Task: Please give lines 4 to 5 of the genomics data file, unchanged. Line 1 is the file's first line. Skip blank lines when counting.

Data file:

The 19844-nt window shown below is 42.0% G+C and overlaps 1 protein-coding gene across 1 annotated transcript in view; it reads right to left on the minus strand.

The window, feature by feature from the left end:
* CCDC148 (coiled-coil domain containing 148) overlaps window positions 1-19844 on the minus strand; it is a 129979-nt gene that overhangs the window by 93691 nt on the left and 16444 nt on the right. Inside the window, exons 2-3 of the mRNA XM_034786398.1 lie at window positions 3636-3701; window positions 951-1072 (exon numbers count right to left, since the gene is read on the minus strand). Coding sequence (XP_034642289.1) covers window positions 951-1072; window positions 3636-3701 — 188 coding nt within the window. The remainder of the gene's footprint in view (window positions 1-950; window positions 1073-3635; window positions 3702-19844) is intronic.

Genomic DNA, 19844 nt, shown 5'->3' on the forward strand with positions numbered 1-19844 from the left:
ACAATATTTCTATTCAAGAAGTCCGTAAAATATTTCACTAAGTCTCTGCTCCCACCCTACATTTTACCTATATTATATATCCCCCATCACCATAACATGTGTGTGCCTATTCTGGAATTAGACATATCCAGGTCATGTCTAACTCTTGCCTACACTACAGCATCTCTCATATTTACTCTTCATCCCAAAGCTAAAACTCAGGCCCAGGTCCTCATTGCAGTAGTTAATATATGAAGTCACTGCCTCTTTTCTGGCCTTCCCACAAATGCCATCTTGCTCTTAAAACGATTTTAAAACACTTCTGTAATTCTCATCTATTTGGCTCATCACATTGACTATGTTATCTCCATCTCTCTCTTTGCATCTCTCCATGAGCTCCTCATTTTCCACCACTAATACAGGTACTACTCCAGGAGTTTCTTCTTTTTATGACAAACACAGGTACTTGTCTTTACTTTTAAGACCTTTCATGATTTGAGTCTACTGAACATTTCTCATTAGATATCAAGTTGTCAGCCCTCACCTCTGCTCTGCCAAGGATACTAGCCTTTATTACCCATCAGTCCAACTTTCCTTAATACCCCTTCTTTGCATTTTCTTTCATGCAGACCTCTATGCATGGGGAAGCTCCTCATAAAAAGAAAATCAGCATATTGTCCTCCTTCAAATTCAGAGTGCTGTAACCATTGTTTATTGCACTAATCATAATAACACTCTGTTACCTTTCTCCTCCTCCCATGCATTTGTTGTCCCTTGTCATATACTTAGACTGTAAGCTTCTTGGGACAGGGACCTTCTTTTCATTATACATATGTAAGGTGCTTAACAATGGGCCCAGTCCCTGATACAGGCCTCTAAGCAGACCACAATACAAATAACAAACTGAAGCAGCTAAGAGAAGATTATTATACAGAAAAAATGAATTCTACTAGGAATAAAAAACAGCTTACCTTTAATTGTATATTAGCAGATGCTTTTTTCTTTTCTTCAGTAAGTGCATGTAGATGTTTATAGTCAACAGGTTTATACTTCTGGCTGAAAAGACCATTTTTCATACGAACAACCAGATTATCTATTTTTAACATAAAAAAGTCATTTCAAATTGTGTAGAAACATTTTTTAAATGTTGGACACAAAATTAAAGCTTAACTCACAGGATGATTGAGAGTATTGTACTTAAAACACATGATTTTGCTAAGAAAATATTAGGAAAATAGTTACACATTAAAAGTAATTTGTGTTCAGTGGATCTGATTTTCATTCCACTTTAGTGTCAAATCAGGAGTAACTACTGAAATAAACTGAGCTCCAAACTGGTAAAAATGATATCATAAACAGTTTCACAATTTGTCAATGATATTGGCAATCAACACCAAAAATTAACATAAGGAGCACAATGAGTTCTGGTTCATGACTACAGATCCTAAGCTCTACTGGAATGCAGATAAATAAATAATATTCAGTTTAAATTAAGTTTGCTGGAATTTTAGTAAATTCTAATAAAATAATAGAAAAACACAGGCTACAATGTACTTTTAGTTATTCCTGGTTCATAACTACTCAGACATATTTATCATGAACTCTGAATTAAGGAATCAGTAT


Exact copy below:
Genomic DNA, 19844 nt, shown 5'->3' on the forward strand with positions numbered 1-19844 from the left:
ACAATATTTCTATTCAAGAAGTCCGTAAAATATTTCACTAAGTCTCTGCTCCCACCCTACATTTTACCTATATTATATATCCCCCATCACCATAACATGTGTGTGCCTATTCTGGAATTAGACATATCCAGGTCATGTCTAACTCTTGCCTACACTACAGCATCTCTCATATTTACTCTTCATCCCAAAGCTAAAACTCAGGCCCAGGTCCTCATTGCAGTAGTTAATATATGAAGTCACTGCCTCTTTTCTGGCCTTCCCACAAATGCCATCTTGCTCTTAAAACGATTTTAAAACACTTCTGTAATTCTCATCTATTTGGCTCATCACATTGACTATGTTATCTCCATCTCTCTCTTTGCATCTCTCCATGAGCTCCTCATTTTCCACCACTAATACAGGTACTACTCCAGGAGTTTCTTCTTTTTATGACAAACACAGGTACTTGTCTTTACTTTTAAGACCTTTCATGATTTGAGTCTACTGAACATTTCTCATTAGATATCAAGTTGTCAGCCCTCACCTCTGCTCTGCCAAGGATACTAGCCTTTATTACCCATCAGTCCAACTTTCCTTAATACCCCTTCTTTGCATTTTCTTTCATGCAGACCTCTATGCATGGGGAAGCTCCTCATAAAAAGAAAATCAGCATATTGTCCTCCTTCAAATTCAGAGTGCTGTAACCATTGTTTATTGCACTAATCATAATAACACTCTGTTACCTTTCTCCTCCTCCCATGCATTTGTTGTCCCTTGTCATATACTTAGACTGTAAGCTTCTTGGGACAGGGACCTTCTTTTCATTATACATATGTAAGGTGCTTAACAATGGGCCCAGTCCCTGATACAGGCCTCTAAGCAGACCACAATACAAATAACAAACTGAAGCAGCTAAGAGAAGATTATTATACAGAAAAAATGAATTCTACTAGGAATAAAAAACAGCTTACCTTTAATTGTATATTAGCAGATGCTTTTTTCTTTTCTTCAGTAAGTGCATGTAGATGTTTATAGTCAACAGGTTTATACTTCTGGCTGAAAAGACCATTTTTCATACGAACAACCAGATTATCTATTTTTAACATAAAAAAGTCATTTCAAATTGTGTAGAAACATTTTTTAAATGTTGGACACAAAATTAAAGCTTAACTCACAGGATGATTGAGAGTATTGTACTTAAAACACATGATTTTGCTAAGAAAATATTAGGAAAATAGTTACACATTAAAAGTAATTTGTGTTCAGTGGATCTGATTTTCATTCCACTTTAGTGTCAAATCAGGAGTAACTACTGAAATAAACTGAGCTCCAAACTGGTAAAAATGATATCATAAACAGTTTCACAATTTGTCAATGATATTGGCAATCAACACCAAAAATTAACATAAGGAGCACAATGAGTTCTGGTTCATGACTACAGATCCTAAGCTCTACTGGAATGCAGATAAATAAATAATATTCAGTTTAAATTAAGTTTGCTGGAATTTTAGTAAATTCTAATAAAATAATAGAAAAACACAGGCTACAATGTACTTTTAGTTATTCCTGGTTCATAACTACTCAGACATATTTATCATGAACTCTGAATTAAGGAATCAGTAT